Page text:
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## QRS complex

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### QRS complex

Why does the size and other features of the QRS complex vary according to the orientation of the electrodes?

one is positive(active) electrode in left leg , negative(reference) electrode in the left arm and the earthing in the Right arm.
second one is with positive(active) electrode in right arm, negative(reference) electrode in the left arm and the earthing in the left leg
the third one is with positive(active) electrode in right arm, negative(reference) electrode in the left leg and the earthing in the left arm.
ramichow
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### Re: QRS complex

remember your vectors back in physics. The heart is in a tilted position. the action potential moves accordingly.
david23
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Go back to looking at physics of vectors of electrical charge. Vectors never cross and they are vectors that can be summed based on their components. If you think of the heart, electricity flows from the SA node, through the AV node, and then down the septum through the Bundle of His. As the electricity moves, the direction of flow at any given instant is defined by the vector. All the individual vectors from each cell of the heart are summed together to give the overall vector of the electrical flow. We see that on an EKG and talk about the QRS complex as a result. That is only made possible by the fact that an electrical engineer that made the EKG has cunningly made one recording lead the primary. When the vector is moving in that direction we see upwards direction movement on the EKG. When the vector is moving away we see downwards direction movement on the EKG. Assuming that the EKG recording leads were put on correctly.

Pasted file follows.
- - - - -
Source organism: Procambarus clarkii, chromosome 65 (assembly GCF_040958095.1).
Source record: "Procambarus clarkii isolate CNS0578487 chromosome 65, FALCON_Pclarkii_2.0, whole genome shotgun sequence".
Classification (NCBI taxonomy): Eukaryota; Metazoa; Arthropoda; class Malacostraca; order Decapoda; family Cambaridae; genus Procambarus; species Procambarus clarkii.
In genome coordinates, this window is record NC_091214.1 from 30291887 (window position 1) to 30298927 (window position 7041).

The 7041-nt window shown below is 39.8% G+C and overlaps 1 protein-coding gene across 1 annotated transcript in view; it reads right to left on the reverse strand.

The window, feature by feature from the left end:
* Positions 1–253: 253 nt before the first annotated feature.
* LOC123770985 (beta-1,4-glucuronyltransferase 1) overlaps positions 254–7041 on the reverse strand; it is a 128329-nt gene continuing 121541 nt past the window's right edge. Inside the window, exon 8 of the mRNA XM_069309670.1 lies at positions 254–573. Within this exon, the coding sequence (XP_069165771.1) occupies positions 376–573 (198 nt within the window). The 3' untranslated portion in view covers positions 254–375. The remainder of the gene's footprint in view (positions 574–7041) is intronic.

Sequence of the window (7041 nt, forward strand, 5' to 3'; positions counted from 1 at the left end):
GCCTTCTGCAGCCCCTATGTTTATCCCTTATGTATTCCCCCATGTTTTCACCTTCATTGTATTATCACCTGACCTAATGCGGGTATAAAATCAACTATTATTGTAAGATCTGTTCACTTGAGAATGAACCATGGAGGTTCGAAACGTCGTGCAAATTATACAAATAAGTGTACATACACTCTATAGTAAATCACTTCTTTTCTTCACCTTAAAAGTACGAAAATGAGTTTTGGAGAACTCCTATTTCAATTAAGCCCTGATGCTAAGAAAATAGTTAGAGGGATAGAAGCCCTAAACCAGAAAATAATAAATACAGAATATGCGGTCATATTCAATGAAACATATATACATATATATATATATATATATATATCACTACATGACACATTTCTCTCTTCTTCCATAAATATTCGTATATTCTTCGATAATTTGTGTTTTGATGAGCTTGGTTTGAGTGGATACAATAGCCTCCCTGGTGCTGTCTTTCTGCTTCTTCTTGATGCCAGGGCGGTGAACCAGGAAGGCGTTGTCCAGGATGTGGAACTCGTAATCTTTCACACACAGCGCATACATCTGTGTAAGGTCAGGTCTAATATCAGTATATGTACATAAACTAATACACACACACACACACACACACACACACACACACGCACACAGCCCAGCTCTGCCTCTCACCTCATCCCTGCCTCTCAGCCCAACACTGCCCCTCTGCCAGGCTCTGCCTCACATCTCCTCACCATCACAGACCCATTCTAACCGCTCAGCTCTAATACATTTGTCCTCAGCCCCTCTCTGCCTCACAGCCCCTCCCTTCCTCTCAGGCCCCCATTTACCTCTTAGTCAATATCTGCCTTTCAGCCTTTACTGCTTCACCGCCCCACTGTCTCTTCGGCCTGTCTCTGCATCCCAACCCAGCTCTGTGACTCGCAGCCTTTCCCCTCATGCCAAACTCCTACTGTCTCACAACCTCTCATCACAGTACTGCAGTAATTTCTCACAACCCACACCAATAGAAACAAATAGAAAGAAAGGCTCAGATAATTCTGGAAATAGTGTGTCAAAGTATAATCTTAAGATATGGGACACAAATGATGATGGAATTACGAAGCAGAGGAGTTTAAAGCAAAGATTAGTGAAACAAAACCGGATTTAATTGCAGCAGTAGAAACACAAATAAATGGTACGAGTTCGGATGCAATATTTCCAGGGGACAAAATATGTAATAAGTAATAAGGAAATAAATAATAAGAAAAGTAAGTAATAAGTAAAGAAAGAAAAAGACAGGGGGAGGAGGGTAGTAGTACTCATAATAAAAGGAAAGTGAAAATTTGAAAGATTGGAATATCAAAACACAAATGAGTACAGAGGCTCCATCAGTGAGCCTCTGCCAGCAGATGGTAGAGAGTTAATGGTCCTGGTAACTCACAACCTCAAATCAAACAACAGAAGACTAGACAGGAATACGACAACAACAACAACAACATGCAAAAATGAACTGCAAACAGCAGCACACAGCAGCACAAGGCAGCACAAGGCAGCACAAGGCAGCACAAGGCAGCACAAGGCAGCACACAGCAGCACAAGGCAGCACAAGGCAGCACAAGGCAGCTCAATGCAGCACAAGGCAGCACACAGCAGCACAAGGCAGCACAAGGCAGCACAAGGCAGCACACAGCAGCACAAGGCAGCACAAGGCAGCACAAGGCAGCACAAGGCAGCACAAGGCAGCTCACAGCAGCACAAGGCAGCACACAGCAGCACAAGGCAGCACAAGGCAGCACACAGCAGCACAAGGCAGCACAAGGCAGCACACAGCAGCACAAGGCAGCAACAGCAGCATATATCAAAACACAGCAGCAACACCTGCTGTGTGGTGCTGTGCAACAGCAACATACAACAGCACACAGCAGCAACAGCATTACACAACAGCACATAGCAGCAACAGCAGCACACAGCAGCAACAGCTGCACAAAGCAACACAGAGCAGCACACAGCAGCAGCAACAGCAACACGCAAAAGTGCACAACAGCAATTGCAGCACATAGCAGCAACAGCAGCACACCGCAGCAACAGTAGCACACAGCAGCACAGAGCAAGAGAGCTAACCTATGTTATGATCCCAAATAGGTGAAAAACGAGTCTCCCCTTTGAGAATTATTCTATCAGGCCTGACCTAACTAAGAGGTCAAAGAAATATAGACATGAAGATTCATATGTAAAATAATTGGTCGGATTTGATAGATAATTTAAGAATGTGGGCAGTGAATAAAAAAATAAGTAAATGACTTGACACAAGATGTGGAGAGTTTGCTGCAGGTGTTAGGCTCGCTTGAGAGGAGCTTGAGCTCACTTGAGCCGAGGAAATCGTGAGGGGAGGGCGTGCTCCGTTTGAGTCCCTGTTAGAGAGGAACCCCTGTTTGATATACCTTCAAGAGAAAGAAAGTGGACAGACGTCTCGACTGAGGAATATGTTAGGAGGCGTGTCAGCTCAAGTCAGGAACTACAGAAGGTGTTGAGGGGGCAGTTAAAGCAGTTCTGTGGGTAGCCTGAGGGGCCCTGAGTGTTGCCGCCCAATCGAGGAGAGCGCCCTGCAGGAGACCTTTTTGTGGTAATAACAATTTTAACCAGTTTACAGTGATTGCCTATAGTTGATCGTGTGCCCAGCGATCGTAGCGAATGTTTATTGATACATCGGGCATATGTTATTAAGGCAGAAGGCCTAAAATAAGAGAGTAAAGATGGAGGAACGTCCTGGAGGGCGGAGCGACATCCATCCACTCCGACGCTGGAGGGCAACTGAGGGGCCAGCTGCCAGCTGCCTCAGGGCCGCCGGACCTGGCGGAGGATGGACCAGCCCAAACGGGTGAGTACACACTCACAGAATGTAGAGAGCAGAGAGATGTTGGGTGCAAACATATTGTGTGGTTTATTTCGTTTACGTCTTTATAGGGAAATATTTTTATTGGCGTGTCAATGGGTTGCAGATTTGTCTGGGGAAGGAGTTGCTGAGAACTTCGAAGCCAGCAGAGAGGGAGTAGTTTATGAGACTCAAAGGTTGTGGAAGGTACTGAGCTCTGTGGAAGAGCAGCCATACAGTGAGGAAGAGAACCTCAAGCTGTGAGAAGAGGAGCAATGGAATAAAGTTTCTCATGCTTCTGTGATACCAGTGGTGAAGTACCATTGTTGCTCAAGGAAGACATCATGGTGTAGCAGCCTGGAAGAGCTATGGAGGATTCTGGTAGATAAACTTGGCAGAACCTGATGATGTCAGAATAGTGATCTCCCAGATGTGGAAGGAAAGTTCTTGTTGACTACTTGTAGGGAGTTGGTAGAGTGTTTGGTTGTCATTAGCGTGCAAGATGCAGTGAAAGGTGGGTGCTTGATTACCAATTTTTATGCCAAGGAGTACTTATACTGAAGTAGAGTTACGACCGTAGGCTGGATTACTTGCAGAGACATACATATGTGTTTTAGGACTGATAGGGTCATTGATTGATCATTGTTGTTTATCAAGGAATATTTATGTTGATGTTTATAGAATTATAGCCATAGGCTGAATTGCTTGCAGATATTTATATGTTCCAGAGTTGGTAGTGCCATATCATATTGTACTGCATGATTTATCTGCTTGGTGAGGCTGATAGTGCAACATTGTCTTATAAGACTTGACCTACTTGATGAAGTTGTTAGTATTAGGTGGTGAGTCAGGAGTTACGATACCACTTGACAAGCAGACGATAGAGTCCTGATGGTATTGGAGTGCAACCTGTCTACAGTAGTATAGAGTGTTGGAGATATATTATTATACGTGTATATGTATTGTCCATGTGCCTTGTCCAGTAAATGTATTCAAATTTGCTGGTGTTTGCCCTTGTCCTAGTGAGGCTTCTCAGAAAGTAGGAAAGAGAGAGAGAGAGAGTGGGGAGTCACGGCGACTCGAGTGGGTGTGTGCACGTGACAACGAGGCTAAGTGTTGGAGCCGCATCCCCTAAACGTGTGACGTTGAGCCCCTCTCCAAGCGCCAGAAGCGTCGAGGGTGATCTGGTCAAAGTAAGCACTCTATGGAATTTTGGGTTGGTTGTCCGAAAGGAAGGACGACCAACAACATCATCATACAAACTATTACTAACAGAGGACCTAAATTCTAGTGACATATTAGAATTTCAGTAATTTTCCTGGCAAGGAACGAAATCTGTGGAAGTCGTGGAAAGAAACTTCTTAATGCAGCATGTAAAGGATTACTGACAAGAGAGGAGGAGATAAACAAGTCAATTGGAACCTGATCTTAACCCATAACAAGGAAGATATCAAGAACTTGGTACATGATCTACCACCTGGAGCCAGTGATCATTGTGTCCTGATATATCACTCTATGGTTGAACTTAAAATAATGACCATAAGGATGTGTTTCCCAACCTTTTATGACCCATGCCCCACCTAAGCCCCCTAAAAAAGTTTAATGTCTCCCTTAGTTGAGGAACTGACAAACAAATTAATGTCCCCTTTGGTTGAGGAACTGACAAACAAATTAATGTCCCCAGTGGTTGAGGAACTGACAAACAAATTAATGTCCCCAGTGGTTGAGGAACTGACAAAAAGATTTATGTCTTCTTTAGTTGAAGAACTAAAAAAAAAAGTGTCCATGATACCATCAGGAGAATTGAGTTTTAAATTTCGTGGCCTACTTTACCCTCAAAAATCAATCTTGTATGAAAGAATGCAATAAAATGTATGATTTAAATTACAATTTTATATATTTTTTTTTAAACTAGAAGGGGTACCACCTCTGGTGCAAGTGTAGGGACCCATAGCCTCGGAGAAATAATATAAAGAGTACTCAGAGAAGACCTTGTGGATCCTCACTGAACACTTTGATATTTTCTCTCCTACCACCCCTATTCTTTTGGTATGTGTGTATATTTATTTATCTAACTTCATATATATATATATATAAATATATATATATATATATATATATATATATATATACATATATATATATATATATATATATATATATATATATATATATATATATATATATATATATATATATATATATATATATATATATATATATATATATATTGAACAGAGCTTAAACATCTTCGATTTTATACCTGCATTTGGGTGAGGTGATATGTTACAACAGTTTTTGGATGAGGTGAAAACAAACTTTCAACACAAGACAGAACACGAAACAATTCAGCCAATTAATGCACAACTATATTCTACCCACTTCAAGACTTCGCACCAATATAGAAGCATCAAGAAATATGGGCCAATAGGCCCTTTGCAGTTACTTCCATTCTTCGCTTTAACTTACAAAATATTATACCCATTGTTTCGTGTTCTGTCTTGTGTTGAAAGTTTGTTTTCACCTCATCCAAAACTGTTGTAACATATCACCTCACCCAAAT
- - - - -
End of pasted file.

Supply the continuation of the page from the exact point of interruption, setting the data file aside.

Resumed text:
In most cases, the heart is pointing down and to the anatomical left at an angle of about 5-10°. In rare cases, the heart can point to the anatomical right or in extremely rare cases can be inverted and pointing to the anatomical right.
daniel.kurz
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In most cases, the heart is pointing down and to the anatomical left at an angle of about 5-10°. In rare cases, the heart can point to the anatomical right or in extremely rare cases can be inverted and pointing to the anatomical right.
jamesfrank
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### Re:

jamesfrank wrote:In most cases, the heart is pointing down and to the anatomical left at an angle of about 5-10°. In rare cases, the heart can point to the anatomical right or in extremely rare cases can be inverted and pointing to the anatomical right.

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jamesfrank
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